Farm Like It’s 1985


You may think farming today is a lot different than it was more than 100 years ago, but Kim Batten, owner of the 1895 Organic Farm in Lumberton, is here to tell you that’s not true.

Batten will be speaking on the farming techniques used at her farm, which she has operated with her husband since 2000, and how they manage to keep it organic without any prior agriculture background, in a special lecture titled, “The Story of the 1895 Organic Farm.”

From 10 a.m. until 11 a.m. on Tuesday, March 29, Batten will explain how her family went from intending only to have small family gardens to owning and running a certified organic farm. Those who wish to attend must register by March 18. There is no cost to attendees.

“Farming is hard work, from daybreak until it’s dark, but when I go out, I enjoy what I’m doing,” said Batten. “Whether I am putting a seed in and watching it grow, harvesting vegetables, or selling and tasting the produce, it’s all rewarding.”

After just three years as owners of the 1895 Organic Farm, which Batten named as such when she was inspired by the era before farmers used chemicals or pesticides, 9.5 of the 14 acres were certified organic.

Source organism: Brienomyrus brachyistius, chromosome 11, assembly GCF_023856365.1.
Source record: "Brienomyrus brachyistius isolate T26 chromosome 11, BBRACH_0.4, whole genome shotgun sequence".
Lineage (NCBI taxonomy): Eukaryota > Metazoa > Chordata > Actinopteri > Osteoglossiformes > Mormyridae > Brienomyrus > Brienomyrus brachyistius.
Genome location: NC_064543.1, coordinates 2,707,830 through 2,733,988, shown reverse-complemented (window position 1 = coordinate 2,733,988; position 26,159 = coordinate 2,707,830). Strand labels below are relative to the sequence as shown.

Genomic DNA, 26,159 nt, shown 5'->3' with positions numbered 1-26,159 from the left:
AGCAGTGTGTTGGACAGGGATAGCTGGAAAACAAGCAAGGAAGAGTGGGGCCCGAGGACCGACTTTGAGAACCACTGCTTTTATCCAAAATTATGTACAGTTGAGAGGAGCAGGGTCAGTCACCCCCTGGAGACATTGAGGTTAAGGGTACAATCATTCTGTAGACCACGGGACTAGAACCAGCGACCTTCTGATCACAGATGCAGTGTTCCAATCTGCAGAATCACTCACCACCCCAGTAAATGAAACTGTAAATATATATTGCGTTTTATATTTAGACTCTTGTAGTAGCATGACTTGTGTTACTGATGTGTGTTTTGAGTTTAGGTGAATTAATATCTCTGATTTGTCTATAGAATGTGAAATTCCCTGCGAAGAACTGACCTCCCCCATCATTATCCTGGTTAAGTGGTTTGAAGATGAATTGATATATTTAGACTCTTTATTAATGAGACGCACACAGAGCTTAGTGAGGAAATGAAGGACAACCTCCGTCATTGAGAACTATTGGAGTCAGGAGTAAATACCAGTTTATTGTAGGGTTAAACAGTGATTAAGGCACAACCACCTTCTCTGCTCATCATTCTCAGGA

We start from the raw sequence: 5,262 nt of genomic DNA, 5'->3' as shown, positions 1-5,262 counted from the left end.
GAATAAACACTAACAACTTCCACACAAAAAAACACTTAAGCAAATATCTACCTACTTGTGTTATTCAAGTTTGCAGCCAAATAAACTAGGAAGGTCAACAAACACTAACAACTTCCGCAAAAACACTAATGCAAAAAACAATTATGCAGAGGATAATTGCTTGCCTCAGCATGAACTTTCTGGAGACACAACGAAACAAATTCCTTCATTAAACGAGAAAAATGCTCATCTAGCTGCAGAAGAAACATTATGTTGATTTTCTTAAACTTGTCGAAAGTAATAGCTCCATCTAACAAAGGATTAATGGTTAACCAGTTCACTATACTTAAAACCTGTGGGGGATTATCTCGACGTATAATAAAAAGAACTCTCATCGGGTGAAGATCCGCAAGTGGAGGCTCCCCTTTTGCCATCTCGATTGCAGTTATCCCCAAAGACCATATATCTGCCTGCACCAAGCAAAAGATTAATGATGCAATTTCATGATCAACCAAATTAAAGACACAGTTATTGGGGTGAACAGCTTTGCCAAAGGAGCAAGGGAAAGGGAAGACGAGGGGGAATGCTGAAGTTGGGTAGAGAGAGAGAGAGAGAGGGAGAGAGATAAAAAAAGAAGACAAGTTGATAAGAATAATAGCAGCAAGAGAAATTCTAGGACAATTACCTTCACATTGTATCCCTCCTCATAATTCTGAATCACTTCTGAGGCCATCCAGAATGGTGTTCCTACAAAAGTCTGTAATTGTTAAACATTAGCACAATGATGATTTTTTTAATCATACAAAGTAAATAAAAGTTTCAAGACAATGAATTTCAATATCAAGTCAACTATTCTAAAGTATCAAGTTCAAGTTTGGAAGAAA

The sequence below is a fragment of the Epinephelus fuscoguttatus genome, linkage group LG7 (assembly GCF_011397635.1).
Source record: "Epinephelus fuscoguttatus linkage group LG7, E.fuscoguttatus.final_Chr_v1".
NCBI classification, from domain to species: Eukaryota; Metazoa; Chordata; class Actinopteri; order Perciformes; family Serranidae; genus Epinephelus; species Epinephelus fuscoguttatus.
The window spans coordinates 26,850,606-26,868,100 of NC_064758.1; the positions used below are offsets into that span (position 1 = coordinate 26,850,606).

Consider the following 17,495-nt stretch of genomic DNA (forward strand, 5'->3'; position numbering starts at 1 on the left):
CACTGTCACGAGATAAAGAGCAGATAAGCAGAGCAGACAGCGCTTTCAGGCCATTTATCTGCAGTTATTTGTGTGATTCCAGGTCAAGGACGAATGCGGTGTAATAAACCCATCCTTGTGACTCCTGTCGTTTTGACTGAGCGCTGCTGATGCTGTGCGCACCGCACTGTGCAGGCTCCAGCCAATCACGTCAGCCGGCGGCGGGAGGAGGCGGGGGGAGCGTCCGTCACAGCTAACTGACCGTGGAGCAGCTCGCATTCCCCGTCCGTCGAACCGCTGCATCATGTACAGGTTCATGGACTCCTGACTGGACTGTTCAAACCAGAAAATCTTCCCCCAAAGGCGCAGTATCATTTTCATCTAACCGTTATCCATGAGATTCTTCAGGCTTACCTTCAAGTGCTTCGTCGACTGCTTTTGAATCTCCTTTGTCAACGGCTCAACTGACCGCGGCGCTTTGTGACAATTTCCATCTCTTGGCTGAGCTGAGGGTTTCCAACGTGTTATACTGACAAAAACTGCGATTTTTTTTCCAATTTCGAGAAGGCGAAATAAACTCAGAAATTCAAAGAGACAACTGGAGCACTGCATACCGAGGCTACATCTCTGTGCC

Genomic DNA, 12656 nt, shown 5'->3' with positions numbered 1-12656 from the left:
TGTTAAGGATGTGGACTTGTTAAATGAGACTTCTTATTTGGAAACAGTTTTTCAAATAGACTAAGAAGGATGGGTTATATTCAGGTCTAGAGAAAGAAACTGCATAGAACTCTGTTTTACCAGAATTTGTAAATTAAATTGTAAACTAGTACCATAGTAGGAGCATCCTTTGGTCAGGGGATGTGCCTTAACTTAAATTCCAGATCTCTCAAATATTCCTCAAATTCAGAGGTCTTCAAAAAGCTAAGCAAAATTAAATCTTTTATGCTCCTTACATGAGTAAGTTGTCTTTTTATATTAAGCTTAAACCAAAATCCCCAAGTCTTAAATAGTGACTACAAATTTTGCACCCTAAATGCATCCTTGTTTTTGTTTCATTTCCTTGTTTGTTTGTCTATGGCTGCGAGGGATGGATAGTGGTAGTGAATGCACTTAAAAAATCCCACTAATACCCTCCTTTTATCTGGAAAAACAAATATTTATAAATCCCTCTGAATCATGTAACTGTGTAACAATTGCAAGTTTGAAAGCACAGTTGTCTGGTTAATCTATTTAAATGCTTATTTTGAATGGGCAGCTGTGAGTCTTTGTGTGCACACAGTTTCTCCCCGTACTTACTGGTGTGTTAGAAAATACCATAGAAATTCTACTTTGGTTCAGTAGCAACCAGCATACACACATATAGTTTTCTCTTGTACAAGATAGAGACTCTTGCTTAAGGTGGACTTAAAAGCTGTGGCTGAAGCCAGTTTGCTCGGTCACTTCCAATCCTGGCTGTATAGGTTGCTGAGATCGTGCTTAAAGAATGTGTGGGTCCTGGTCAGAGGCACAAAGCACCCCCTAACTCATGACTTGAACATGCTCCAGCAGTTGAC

Batten sold her first organic tomato from a picnic table roadside stand on her property, and since then, she hasn’t looked back. She’s part of the most rapidly growing segment of the nation’s changing agricultural landscape — women. According to the U.S. Department of Agriculture, the number of woman-operated farms more than doubled between 1982 and 2007.

“Women today are farming from a sense of passion and mission. Some want to provide healthy food for the nation, while others are looking to build their community or live a life of deeper meaning,” said Jane Weston, Medford Leas Director of Development & Community Relations. “Medford Leas is honored to have one of South Jersey’s own — Kim Batten — speak to the community about how she manages her farm throughout the year and how she meets the stringent requirements to become certified organic in this special lecture.”

“The Story of the 1895 Organic Farm” is part of a series of programs being offered by Medford Leas this spring. For a full listing of Pathways to Learning programs, or to register for a program, visit or call (609) 654–3588.

Medford Leas is a nationally accredited not-for-profit community, guided by Quaker principles, for those who are 55 and older, with two campuses. The Medford Campus is located at 1 Medford Leas Way, Medford.